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Sin City is doing something good for its less fortunate citizens as well as those who've broken the law this month. The city of Las Vegas, Nevada will drop any parking ticket fines for those who make a donation to a local food bank.

A parking ticket can cost up to $100 in Las Vegas but the whole thing can be forgiven by bringing in non-perishable food items of equal or greater value to the Parking Services Offices at 500 S. Main Street through December 16.

The program is designed to help the less fortunate during the holidays.

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For more than 20 years. Sen. Susan Collins (R-ME) has served the citizens of Maine in the U.S. Senate. For most of that time, she has enjoyed a hard-fought reputation as a moderate Republican who methodically builds bridges and consensus in an era of political polarization. To millions of political observers, she exemplified the best of post-partisan leadership, finding a "third way" through the static of ideological tribalism.

However, all of that has changed since the election of Donald Trump in 2016. Voters in Maine, particularly those who lean left, have run out of patience with Collins and her seeming refusal to stand up to Trump. That frustration peaked with the nomination of Brett Kavanaugh to the Supreme Court.

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via / Flickr and Dimitri Rodriguez / Flickr

Bernie Sanders' presidential campaign looks to be getting a huge big shot in the arm after it's faced some difficulties over the past few weeks.

Alexandria Ocasio-Cortez, a leading voice in the Democratic parties progressive, Democratic Socialist wing, is expected to endorse Sanders' campaign at the "Bernie's Back" rally in Queens, New York this Saturday.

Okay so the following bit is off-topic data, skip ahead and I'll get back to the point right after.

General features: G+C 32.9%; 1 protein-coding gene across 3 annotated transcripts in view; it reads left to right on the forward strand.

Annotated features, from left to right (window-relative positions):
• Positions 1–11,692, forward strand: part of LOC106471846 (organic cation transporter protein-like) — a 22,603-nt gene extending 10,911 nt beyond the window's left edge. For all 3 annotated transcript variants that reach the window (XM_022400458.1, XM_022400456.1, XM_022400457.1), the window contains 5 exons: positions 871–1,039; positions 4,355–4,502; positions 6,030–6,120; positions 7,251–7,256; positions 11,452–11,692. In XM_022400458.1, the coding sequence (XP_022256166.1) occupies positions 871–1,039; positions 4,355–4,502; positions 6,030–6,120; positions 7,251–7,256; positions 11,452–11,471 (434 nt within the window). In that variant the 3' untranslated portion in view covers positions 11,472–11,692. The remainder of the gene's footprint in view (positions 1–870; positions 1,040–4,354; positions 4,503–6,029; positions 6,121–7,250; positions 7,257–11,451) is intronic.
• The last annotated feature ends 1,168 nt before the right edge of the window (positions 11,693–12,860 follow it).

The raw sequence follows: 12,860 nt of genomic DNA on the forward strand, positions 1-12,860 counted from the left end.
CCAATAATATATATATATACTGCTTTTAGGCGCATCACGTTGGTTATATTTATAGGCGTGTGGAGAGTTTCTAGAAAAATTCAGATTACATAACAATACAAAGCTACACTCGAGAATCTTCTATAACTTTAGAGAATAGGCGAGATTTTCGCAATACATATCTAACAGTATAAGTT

Fellow member of "the Squad," Ilhan Omar, endorsed him on Wednesday.

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The U.K. is trying to reach its goal of net-zero emissions by 2050, but aviation may become the biggest source of greenhouse gas emissions in the U.K. by that same year. A new study commissioned by the Committee on Climate Change (CCC) and conducted at the Imperial College London says that in order for the U.K. to reach its target, aviation can only see a 25% increase, and they've got a very specific recommendation on how to fix it: Curb frequent flyer programs.

Currently, air travel accounts for 2% of global greenhouse gas emissions, however that number is projected to increase for several reasons. There's a growing demand for air travel, yet it's harder to decarbonize aviation. Electric cars are becoming more common. Electric planes, not so much. If things keep on going the way they are, flights in the U.K. should increase by 50%.

Nearly every airline in the world has a frequent flyer program. The programs offer perks, including free flights, if customers get a certain amount of points. According to the study, 70% of all flights from the U.K. are taken by 15% of the population, with many people taking additional (and arguably unnecessary) flights to "maintain their privileged traveler status."